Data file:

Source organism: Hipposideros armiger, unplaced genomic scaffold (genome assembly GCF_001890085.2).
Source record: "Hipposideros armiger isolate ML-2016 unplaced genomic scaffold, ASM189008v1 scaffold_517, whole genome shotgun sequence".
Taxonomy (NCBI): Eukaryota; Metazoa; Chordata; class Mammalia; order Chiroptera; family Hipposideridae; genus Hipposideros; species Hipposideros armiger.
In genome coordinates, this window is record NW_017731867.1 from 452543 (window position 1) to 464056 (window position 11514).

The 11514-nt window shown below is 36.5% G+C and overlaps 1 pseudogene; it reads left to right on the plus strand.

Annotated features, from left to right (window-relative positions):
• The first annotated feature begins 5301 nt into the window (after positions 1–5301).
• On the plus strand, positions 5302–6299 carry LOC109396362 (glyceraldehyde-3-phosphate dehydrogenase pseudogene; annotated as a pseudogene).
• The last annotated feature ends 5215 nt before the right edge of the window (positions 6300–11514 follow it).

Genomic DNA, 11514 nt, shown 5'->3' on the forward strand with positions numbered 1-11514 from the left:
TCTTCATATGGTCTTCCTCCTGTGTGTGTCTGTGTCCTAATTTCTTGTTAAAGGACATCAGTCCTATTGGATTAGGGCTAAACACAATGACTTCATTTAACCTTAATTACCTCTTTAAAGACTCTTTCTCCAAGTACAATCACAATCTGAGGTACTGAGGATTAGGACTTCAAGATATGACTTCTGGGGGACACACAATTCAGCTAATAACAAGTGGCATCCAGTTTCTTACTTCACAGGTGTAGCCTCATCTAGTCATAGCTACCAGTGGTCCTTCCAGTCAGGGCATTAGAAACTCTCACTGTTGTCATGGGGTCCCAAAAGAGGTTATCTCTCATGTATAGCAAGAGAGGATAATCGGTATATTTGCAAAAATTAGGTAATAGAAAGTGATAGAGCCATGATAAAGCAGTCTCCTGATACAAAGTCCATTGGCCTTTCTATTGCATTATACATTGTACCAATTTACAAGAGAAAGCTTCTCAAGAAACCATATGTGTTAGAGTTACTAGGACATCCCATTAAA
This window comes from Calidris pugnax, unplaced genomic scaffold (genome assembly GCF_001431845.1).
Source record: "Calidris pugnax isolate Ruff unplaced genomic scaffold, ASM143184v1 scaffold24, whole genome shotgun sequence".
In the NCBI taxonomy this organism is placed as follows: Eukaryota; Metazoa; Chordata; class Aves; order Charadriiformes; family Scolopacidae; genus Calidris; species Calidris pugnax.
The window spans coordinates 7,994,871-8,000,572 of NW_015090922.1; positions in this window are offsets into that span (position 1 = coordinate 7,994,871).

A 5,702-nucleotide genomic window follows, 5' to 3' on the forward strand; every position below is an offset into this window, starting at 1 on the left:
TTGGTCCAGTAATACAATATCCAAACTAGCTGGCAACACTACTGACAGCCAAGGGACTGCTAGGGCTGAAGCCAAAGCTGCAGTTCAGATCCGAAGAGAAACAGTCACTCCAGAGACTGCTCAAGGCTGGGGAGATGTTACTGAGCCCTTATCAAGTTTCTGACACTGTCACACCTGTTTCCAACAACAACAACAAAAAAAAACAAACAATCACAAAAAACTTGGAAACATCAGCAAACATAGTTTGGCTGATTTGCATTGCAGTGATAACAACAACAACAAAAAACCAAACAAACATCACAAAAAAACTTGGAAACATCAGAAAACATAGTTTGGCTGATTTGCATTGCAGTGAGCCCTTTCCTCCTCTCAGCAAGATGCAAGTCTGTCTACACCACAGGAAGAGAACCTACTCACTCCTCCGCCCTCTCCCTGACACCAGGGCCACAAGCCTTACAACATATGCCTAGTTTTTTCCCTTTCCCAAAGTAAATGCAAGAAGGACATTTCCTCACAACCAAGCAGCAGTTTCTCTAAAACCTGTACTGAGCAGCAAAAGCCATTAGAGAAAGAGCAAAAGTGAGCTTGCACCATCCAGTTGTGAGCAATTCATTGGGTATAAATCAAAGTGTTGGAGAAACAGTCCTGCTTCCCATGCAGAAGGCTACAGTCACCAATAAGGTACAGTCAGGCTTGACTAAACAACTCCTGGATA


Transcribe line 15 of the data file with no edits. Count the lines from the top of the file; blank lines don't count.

The window spans coordinates 7,994,871-8,000,572 of NW_015090922.1; positions in this window are offsets into that span (position 1 = coordinate 7,994,871).